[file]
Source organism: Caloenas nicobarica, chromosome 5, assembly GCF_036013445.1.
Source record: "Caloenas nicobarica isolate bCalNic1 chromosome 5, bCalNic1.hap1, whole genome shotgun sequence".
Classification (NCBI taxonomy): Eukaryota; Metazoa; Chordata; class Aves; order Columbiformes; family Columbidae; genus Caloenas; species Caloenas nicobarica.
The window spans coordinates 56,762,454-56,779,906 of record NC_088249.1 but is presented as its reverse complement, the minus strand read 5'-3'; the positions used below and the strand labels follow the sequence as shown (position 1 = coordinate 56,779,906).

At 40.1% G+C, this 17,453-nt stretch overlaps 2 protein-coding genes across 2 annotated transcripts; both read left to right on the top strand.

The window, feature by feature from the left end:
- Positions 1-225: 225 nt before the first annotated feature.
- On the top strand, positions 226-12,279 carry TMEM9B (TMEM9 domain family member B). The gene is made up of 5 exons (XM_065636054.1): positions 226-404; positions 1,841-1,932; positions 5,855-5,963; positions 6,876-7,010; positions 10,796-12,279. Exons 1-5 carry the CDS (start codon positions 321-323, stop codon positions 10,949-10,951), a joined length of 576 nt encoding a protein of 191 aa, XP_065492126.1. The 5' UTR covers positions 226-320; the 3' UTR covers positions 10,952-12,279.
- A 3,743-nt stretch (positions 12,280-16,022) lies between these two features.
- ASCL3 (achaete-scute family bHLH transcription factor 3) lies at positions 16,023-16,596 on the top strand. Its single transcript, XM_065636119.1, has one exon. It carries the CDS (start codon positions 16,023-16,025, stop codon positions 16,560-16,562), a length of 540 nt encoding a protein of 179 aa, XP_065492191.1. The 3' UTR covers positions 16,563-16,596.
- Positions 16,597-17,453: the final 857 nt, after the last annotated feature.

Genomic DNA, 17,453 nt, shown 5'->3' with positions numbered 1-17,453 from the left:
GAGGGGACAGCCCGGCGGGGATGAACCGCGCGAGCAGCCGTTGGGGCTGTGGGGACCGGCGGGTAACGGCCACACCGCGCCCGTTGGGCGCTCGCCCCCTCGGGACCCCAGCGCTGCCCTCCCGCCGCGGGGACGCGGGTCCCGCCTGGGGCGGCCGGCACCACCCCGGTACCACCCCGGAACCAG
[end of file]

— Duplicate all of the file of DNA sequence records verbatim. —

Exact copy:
Source organism: Caloenas nicobarica, chromosome 5, assembly GCF_036013445.1.
Source record: "Caloenas nicobarica isolate bCalNic1 chromosome 5, bCalNic1.hap1, whole genome shotgun sequence".
Classification (NCBI taxonomy): Eukaryota; Metazoa; Chordata; class Aves; order Columbiformes; family Columbidae; genus Caloenas; species Caloenas nicobarica.
The window spans coordinates 56,762,454-56,779,906 of record NC_088249.1 but is presented as its reverse complement, the minus strand read 5'-3'; the positions used below and the strand labels follow the sequence as shown (position 1 = coordinate 56,779,906).

At 40.1% G+C, this 17,453-nt stretch overlaps 2 protein-coding genes across 2 annotated transcripts; both read left to right on the top strand.

The window, feature by feature from the left end:
- Positions 1-225: 225 nt before the first annotated feature.
- On the top strand, positions 226-12,279 carry TMEM9B (TMEM9 domain family member B). The gene is made up of 5 exons (XM_065636054.1): positions 226-404; positions 1,841-1,932; positions 5,855-5,963; positions 6,876-7,010; positions 10,796-12,279. Exons 1-5 carry the CDS (start codon positions 321-323, stop codon positions 10,949-10,951), a joined length of 576 nt encoding a protein of 191 aa, XP_065492126.1. The 5' UTR covers positions 226-320; the 3' UTR covers positions 10,952-12,279.
- A 3,743-nt stretch (positions 12,280-16,022) lies between these two features.
- ASCL3 (achaete-scute family bHLH transcription factor 3) lies at positions 16,023-16,596 on the top strand. Its single transcript, XM_065636119.1, has one exon. It carries the CDS (start codon positions 16,023-16,025, stop codon positions 16,560-16,562), a length of 540 nt encoding a protein of 179 aa, XP_065492191.1. The 3' UTR covers positions 16,563-16,596.
- Positions 16,597-17,453: the final 857 nt, after the last annotated feature.

Genomic DNA, 17,453 nt, shown 5'->3' with positions numbered 1-17,453 from the left:
GAGGGGACAGCCCGGCGGGGATGAACCGCGCGAGCAGCCGTTGGGGCTGTGGGGACCGGCGGGTAACGGCCACACCGCGCCCGTTGGGCGCTCGCCCCCTCGGGACCCCAGCGCTGCCCTCCCGCCGCGGGGACGCGGGTCCCGCCTGGGGCGGCCGGCACCACCCCGGTACCACCCCGGAACCAG